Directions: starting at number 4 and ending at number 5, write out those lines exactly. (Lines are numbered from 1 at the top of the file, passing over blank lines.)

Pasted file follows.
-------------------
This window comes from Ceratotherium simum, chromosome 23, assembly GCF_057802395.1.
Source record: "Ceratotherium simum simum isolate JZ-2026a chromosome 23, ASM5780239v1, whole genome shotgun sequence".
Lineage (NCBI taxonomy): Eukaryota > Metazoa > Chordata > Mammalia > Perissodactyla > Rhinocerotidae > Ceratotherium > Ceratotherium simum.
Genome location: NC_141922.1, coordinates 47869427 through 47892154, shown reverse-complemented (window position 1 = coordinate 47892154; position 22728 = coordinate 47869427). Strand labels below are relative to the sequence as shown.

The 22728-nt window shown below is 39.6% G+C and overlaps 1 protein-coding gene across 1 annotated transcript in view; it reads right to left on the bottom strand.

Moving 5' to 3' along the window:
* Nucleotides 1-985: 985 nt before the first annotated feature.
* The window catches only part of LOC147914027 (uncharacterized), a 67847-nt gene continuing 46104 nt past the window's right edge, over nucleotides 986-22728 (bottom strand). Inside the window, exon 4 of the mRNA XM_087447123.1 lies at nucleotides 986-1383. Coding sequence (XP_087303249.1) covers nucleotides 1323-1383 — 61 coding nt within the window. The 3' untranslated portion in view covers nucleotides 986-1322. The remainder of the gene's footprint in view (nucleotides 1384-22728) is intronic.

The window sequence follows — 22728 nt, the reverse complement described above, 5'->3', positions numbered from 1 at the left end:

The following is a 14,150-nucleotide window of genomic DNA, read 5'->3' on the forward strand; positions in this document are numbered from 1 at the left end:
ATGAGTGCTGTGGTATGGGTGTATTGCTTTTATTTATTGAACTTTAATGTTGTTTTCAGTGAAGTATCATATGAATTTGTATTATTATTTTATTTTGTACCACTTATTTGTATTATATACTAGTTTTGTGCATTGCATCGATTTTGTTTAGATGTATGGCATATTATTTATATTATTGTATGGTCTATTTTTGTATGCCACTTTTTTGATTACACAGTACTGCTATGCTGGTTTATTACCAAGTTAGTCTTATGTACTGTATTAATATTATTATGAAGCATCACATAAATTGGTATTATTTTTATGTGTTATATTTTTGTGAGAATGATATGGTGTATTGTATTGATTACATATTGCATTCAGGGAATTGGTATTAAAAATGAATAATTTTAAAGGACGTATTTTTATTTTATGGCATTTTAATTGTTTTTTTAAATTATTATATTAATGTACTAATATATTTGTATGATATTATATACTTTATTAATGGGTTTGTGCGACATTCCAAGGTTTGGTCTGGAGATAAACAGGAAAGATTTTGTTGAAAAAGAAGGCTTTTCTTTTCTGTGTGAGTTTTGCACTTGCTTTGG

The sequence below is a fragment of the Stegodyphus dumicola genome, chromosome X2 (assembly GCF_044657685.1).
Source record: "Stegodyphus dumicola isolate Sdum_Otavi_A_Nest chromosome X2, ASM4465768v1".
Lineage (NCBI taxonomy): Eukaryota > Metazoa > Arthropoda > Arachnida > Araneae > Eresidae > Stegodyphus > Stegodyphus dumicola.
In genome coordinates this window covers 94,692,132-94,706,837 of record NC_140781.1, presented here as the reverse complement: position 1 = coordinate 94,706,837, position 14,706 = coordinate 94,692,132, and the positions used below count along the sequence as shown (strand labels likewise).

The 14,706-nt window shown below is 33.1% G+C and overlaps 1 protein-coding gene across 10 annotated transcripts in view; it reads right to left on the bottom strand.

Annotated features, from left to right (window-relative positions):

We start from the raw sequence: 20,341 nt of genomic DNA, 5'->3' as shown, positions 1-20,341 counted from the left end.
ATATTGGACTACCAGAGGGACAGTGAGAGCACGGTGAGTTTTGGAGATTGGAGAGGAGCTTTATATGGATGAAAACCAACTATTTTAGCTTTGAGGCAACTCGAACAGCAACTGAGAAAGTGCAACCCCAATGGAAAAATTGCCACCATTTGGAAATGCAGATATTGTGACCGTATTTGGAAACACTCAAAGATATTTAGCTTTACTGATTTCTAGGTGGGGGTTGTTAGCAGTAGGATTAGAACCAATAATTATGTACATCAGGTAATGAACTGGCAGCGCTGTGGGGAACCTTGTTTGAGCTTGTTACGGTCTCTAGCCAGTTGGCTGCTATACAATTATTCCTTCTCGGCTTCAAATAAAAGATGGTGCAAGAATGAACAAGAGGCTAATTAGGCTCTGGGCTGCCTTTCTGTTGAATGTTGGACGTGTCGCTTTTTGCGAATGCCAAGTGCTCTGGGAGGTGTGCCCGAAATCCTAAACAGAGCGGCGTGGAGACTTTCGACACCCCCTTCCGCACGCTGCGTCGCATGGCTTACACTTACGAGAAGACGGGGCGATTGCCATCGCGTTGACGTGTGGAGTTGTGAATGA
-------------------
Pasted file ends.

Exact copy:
Genome location: NC_141922.1, coordinates 47869427 through 47892154, shown reverse-complemented (window position 1 = coordinate 47892154; position 22728 = coordinate 47869427). Strand labels below are relative to the sequence as shown.

The 22728-nt window shown below is 39.6% G+C and overlaps 1 protein-coding gene across 1 annotated transcript in view; it reads right to left on the bottom strand.